Cemetery tourism is not uncommon. Travelers who come to visit the grave of rocker Jim Morrison in the Père Lachaise cemetery in Paris; that of the philosopher Karl Marx in London’s Highgate; or that of the writer Hans Christian Andersen at the Assistens in Copenhagen. Or of characters who are not known but who have really impressive funeral sculptures like that of the marble manufacturer Josep Llaudet in Barcelona’s Poblenou, where many people are shocked by the unequivocal The kiss of the death.
It is not a minority tourism, you just have to take a walk on the internet and see the number of books dedicated to funeral tourism, no less than half a dozen in Spanish.
For those who like this type of trip, Colma is their city. It is at the end of the southern peninsula that closes the San Francisco Bay, in the United States. And it is a feast for visitors to cemetery, as they have no less than eighteen (seventeen dedicated to humans and one for pets). The census indicates that there are more than a million and a half bodies buried. And that those who live in the town (and here the verb is well used) are only 1,500 people. That is, the ratio is one thousand to one.
The designation of Colma as the preferred cemetery of San Francisco has its explanation in the period of the Gold Rush, which took place at the end of the 19th century in northern California and also in Alaska and Yukon (where the prospectors arrived precisely from San Francisco). The adventurers fell like flies, a consequence of all kinds of diseases, but also fights, assaults, accidents …
There came a time when the prosperous city of San Francisco could not dedicate more land to the deceased, so a provision from 1900 decreed that it was prohibited to bury more people in the city. This was reinforced with an order twelve years later, in which the coffins of those already buried were ordered to be transferred, to free square meters in a city where the price of land was skyrocketing.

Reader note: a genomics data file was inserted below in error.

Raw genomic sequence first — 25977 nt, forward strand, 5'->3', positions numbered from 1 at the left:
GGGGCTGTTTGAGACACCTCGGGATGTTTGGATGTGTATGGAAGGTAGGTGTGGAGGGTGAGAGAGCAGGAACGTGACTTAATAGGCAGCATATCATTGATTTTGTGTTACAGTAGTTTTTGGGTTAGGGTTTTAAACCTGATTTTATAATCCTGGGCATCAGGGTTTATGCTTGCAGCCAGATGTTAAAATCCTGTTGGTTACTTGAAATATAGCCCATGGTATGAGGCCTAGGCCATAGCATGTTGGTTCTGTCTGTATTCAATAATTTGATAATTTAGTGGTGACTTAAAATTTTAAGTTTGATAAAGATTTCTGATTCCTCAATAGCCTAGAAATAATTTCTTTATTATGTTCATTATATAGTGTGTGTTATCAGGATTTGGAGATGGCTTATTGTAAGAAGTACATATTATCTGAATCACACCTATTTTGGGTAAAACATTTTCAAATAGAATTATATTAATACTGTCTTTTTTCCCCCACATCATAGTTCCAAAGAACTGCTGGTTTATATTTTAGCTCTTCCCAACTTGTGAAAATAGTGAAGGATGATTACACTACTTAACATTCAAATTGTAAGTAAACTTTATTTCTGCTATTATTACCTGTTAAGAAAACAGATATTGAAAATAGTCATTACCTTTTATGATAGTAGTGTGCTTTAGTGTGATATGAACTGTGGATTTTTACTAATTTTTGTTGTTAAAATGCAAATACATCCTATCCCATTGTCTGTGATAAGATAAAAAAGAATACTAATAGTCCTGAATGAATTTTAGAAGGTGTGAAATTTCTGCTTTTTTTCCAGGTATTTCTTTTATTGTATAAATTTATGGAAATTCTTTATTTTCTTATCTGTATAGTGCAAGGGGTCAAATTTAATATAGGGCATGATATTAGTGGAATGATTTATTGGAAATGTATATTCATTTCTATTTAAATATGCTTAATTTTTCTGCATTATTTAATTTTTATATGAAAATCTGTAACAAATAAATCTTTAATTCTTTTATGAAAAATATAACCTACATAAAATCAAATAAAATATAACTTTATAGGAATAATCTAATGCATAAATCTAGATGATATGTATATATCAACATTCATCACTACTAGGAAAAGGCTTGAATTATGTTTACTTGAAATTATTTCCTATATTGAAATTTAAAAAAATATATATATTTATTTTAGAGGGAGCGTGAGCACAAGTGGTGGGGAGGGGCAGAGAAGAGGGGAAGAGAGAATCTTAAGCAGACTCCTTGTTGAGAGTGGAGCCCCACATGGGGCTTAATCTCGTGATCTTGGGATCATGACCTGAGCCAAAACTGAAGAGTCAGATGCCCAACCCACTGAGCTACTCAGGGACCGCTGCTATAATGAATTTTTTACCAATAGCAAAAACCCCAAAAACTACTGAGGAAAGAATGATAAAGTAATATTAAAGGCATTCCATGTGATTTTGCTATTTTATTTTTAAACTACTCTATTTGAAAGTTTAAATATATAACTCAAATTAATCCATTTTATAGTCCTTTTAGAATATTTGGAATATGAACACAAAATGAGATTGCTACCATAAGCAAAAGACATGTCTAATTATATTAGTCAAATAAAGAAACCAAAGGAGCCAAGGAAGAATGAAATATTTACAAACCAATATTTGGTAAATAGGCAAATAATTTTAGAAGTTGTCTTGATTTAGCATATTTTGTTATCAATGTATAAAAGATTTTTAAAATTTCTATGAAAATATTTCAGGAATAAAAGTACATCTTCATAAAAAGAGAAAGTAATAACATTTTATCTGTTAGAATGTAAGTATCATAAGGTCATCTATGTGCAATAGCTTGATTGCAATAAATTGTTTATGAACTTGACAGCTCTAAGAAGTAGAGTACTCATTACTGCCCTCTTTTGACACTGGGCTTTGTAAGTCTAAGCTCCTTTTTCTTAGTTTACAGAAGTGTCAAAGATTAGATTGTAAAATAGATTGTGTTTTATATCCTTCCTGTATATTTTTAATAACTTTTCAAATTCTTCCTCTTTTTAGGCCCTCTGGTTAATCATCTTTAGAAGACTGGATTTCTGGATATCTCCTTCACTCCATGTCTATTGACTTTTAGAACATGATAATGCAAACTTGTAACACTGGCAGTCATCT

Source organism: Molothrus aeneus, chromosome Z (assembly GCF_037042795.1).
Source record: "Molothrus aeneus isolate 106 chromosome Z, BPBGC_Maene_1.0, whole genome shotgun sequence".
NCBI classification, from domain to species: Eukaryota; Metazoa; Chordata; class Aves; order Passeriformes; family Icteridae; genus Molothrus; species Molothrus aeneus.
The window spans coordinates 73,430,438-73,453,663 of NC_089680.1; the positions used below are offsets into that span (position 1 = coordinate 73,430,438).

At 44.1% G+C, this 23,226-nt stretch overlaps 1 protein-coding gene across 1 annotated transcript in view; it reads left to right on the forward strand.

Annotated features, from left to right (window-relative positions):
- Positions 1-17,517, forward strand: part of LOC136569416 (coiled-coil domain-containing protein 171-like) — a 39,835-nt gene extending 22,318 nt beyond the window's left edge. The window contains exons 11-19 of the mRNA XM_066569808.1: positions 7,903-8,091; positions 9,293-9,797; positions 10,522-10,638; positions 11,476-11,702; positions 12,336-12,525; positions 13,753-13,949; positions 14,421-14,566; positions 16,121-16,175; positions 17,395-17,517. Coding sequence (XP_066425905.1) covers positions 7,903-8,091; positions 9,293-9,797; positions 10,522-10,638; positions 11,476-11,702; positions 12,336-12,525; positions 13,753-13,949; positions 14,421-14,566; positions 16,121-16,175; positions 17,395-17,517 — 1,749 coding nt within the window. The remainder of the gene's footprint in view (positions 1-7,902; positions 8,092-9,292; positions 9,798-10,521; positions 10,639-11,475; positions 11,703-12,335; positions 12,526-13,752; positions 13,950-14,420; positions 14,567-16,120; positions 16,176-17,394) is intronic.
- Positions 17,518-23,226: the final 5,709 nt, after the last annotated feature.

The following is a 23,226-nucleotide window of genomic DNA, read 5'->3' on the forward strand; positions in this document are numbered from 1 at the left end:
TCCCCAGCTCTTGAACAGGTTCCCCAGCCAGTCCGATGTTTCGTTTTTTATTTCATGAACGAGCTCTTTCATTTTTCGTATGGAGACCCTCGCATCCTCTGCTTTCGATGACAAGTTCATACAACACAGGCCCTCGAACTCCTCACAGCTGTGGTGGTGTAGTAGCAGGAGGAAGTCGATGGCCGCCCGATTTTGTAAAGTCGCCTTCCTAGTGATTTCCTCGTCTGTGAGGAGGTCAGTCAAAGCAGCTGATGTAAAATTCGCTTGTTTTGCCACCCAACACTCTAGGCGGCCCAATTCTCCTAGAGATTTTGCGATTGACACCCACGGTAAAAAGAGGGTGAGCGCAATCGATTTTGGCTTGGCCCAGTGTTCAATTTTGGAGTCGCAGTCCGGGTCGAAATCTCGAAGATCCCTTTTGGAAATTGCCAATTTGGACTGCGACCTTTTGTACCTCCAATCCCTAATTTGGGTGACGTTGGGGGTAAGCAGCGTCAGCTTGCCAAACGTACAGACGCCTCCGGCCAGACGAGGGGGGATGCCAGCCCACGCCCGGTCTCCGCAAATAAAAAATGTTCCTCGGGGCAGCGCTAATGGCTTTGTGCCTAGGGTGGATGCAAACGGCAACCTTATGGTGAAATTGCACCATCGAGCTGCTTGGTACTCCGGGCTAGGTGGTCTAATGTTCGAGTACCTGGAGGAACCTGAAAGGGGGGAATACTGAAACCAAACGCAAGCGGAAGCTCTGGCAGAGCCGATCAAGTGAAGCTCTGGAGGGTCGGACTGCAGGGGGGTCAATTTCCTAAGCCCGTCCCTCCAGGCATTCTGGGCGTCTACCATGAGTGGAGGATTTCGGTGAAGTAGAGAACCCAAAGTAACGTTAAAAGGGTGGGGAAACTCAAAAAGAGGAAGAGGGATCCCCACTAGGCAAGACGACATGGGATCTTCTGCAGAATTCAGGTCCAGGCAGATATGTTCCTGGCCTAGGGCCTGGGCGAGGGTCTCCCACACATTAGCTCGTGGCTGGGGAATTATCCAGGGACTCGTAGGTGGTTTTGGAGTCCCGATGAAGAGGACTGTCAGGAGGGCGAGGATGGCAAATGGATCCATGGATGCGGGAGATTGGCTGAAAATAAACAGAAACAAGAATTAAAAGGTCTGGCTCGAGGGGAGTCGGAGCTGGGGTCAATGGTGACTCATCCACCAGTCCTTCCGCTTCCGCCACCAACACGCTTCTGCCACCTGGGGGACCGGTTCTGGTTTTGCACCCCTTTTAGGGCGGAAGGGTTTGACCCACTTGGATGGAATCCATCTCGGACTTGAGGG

The solution was found in Colma, only ten miles away through not very difficult terrain, through which carriages could pass. The result is that today this town is known as The City of Silence. There are cemeteries separated by religions (Jews, Catholics, Muslims, Greek Orthodox), but also by nationalities (Chinese, Italians, Serbs) and others that do not make distinctions.
Colma has a cemetery dedicated exclusively to clowns
Celebrity grave hunters have their chance here too. Legendary bailiffs like Wyatt Earp are buried in Colma – whose tombstone was stolen by some fetishist, who never appeared again -; Wonderful baseball players like Joe di Maggio; or the “inventor” of jeans, Levi Strauss.
The cemetery dedicated to pets is nothing extraordinary, many great cities in the world have it. However, Colma gives a twist to his “specialization”, and has a cemetery dedicated exclusively to clowns. It is a section of one of the largest cemeteries in the city, the Olivet Memorial Park, known as the Alley of the Clowns.
It is surprising that some tombstones are in the shape of a circus tent and that the characteristic faces of white-faced comedians are drawn on their surface. It was inaugurated in 1945 and gives rest to several dozen prominent members of the circus. There is a monument that acts as a “joint tombstone” on which dozens of names of these comedians have been engraved.
With such a dead population, Colma has a thriving funeral industry of florists, marble shops, funeral homes and circumspect rental cars. It goes without saying that it is a very quiet city, which only sees its calm broken on the days around Halloween, in the last days of October, when hundreds of onlookers from neighboring San Francisco go to Colma to enjoy of their costumes in the perfect environment.
Outside of these days, Colma is so pleasant that one of its best-selling souvenirs are T-shirts and mugs on which you can read the funny slogan “It’s great to be alive in Colma.”
One of the best-selling souvenirs are T-shirts with the slogan “It’s great to be alive in Colma”